Rick Boost
Jul 3, 2017

Q&A: The factors that make Vietnam a unique market

We asked five in-market experts for their insights into Vietnamese consumers.

Q&A: The factors that make Vietnam a unique market

We asked five in-market experts for their insights into Vietnamese consumers.


  • Ian Brown, group executive creative director, Havas RIverorchid
  • Alan Cerutti, CEO, Happiness Saigon
  • Tarun Dhawan, managing director, Moblaze
  • Luke Janich, CEO, RED2 Digital
  • Hung Vo, CEO, Redder Advertising

What distinguishes the Vietnamese consumer market from others?

Brown: The Vietnamese people. They are unique, combining the toughness and resilience of some northeast Asian cultures with the gentle romanticism of some south-east Asian societies. It presents a Yin & Yang phenomenon - incredibly rich and beguiling to visitors, but also something that makes the Vietnamese audience especially sensitive to insincerity or skin deep brands.

Cerutti: According to Nielsen, Vietnam is one of the Southeast Asian markets, with the highest internet penetration with substantial weekly online duration, at almost 25 hours. Together with low access costs and reasonable smartphone prices, the internet is becoming an inseparable element in Vietnamese consumers’ daily activities: conveniently checking news while still in bed, choosing the most convenient transportation option just before stepping out of their home, or self-indulging at night with a huge collection of recreation choices. Vietnamese consumers have become more and more open to new things, especially the ones delivering “convenience” to their lives.

On the other hand, thanks to the booming of social network and user-generated content platform, specifically Facebook and Youtube, it has been seen that all Vietnamese consumers are now freely expressing their thoughts. Indeed, I have seen a big transformation of free expression in Vietnam: from long content on Yahoo! 360 in late 2000, until now, the era of bite-sized content. Thanks to that, it is now literally “all” Vietnamese consumers creating content: not only adults but also young children who now have their own Youtube channels with more than hundred thousand of views per clip.

Last but not least, Vietnamese consumers are now more willing to spend for high-quality products. According to Nielsen Global Retail-Growth Strategies Survey, price is no longer the main influence on Vietnamese consumers’ purchase decisions. Health and wellness have emerged to be among top priorities for Vietnamese consumers. They are now more cautious when selecting products in search of good quality and healthy ingredients.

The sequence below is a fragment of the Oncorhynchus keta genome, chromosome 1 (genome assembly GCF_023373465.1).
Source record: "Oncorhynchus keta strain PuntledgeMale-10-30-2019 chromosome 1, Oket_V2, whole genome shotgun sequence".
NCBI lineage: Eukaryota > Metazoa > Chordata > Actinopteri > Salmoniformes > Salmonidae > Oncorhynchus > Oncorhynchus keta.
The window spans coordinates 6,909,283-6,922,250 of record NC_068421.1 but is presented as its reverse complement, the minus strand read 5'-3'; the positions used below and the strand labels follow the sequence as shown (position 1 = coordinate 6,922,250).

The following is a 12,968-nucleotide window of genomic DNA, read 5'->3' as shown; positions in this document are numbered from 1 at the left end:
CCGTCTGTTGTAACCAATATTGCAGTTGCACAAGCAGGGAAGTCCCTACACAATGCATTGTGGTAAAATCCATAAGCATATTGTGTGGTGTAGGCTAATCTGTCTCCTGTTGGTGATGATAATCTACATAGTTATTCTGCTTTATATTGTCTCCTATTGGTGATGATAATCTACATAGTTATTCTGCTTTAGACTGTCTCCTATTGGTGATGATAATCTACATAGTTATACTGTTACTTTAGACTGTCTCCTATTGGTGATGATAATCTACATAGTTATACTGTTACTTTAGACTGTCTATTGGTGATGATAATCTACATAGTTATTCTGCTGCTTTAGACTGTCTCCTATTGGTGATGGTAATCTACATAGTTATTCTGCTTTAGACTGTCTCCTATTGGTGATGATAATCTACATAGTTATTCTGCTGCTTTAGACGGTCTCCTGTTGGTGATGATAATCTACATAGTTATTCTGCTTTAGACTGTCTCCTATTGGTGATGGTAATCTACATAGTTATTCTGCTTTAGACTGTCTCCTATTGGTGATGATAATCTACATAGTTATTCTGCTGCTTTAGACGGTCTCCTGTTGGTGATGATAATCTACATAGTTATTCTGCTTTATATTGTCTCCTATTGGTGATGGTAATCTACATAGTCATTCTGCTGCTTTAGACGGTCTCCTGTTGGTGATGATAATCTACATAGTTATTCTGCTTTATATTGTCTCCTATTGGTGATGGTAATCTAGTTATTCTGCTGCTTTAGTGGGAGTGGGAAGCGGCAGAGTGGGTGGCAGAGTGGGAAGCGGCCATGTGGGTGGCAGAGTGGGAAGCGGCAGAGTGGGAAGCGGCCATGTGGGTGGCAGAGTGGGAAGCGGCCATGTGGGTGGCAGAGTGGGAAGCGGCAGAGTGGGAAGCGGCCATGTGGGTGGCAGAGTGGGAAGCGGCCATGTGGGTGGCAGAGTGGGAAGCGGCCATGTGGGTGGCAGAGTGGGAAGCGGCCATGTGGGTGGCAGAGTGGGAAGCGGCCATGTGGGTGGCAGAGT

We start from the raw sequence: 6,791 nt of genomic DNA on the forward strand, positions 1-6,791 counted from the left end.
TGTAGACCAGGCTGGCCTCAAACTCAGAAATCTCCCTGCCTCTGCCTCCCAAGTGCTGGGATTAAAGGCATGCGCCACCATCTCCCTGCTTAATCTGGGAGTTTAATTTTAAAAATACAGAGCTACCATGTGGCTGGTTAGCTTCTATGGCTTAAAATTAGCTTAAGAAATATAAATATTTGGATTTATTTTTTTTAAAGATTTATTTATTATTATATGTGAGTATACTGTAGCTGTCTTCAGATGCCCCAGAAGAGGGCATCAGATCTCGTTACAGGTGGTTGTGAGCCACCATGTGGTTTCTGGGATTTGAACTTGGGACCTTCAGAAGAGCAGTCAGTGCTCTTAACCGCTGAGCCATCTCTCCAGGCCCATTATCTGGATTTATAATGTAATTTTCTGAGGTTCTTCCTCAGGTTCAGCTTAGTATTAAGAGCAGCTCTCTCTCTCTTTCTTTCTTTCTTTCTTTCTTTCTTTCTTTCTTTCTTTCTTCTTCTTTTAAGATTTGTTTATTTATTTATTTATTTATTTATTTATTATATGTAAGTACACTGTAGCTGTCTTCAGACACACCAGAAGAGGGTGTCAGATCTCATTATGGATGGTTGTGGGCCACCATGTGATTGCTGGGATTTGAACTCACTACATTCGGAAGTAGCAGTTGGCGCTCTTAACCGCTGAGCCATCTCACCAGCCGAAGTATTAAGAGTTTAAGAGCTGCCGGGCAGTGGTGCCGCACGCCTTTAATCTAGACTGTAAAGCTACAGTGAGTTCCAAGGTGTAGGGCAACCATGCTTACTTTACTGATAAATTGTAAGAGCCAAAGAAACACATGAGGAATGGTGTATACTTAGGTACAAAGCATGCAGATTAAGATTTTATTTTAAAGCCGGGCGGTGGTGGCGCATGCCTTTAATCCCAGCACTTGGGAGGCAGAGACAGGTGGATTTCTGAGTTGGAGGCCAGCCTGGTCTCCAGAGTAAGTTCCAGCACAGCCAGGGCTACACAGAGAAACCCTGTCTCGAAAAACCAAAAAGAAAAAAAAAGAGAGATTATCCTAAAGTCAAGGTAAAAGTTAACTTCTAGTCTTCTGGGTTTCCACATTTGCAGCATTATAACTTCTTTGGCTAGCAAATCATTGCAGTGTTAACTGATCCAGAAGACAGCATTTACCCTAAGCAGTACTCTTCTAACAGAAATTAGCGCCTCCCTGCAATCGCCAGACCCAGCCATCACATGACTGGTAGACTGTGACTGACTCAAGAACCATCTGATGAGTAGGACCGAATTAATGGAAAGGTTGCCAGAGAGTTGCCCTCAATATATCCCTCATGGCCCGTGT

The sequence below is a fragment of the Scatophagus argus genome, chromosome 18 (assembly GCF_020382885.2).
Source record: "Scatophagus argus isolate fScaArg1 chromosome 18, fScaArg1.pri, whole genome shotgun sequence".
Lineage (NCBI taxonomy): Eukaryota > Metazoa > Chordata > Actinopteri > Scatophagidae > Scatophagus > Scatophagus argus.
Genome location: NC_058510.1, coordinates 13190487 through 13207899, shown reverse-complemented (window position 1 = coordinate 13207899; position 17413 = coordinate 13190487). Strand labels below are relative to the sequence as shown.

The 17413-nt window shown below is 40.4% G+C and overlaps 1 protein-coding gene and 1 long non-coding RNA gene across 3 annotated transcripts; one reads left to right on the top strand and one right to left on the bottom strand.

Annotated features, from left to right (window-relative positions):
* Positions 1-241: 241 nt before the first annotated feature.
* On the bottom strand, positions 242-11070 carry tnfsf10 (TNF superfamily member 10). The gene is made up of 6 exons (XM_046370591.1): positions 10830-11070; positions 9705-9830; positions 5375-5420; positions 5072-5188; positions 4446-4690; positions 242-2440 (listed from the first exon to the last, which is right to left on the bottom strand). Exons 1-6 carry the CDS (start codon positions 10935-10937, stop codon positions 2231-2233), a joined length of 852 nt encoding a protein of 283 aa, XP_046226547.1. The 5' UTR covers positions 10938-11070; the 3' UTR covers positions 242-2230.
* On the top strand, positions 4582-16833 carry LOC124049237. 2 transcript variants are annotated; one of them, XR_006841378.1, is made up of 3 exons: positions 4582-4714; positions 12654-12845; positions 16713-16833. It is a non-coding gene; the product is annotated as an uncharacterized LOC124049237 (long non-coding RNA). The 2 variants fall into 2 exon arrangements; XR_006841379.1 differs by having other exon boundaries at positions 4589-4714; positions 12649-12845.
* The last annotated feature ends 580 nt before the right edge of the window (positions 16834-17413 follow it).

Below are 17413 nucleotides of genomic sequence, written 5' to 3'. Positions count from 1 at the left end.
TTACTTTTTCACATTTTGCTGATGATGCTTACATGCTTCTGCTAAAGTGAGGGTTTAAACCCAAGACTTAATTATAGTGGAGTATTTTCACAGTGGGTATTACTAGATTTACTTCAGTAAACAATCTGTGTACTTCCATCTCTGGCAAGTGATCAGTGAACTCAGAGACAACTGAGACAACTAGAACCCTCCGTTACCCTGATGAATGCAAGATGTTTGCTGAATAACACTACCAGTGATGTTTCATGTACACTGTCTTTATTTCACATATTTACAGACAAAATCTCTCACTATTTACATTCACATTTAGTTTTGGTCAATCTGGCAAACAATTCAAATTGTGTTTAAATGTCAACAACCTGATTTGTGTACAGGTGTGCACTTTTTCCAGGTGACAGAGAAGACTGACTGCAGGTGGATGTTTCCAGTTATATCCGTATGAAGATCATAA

Dhawan: As a culture, it is a very, very practical culture. This transcends into all aspects of their life – be it relationships, the way they celebrate a birth, mark death and the way they live their everyday lives. This also manifests itself in the ways they behave as consumers.

Vietnamese consumers are amongst the most practical consumers. Simple, straightforward communication works the best. It doesn’t mean advertising needs to be devoid of creativity; rather it must have an element of surprise, entertainment or intrigue but it can’t be too overly clever to the point it alienates the simplicity and the practical orientation of the consumer.

We see this practical orientation reflected in the success of sales promotions as well. ‘Price-offs’, ‘Recharge Top Ups’, or utility items as giveaways work well. On the other hand, prizes that offer ‘experiences’ don’t work as well. It' s not unusual for consumers to sell their prizes at a discount as they’d value cash more than such a prize.

Janich: The market is mostly targeted at young people who are very receptive to new brand/product concepts/perception/lifestyle. There are a lot of trends but the most important thing brands must focus on is their ability to help youthful people realize their true potential and maximize it. Vietnamese young people are ambitious but they don't know how to find a proper development path. Potential opportunities lie in looking at the older generation for brands to speak to. A minimal number of brands are focusing in this space.

Household structures are changing, with fewer families having children. People are now far more health conscious than they were 10 years ago. Vietnam ranks #1 as fitness fanatics globally according to the Global Web Index. Year by year, household incomes are rising and people have more expendable income, especially in the major cities.

Vo: From our perspectives and our experience with a few overseas markets, Vietnam is quite relevant in terms of consumer general behaviors and key trends, with some nearby markets as Thailand & China, especially in FMCG. There are some differences in some special categories including technology, home appliances, finance & banking, and others as the development & sophistication of the market is left behind other more developed marketers such as Thailand, Singapore.

Interestingly, in recent years, thanks to the fast catch up of Vietnamese consumers with global platforms as Facebook and Youtube – even Vietnam is a top country for consumers spending a lot of time on these platforms. The dots are better connected, the information is more transparent and quickly spread, consumers care more about societal problems in many areas, covering education, society, economics, and even politics. The significantly growing high involvement of Vietnamese consumers in these concerns may become an interesting trend that marketers should notice and can take advantage of.


What are some of the cultural issues brands need to be aware of when marketing?

Brown: The women are a lot more powerful and influential in all matters - including brand decision making - than either they or the men might care to admit!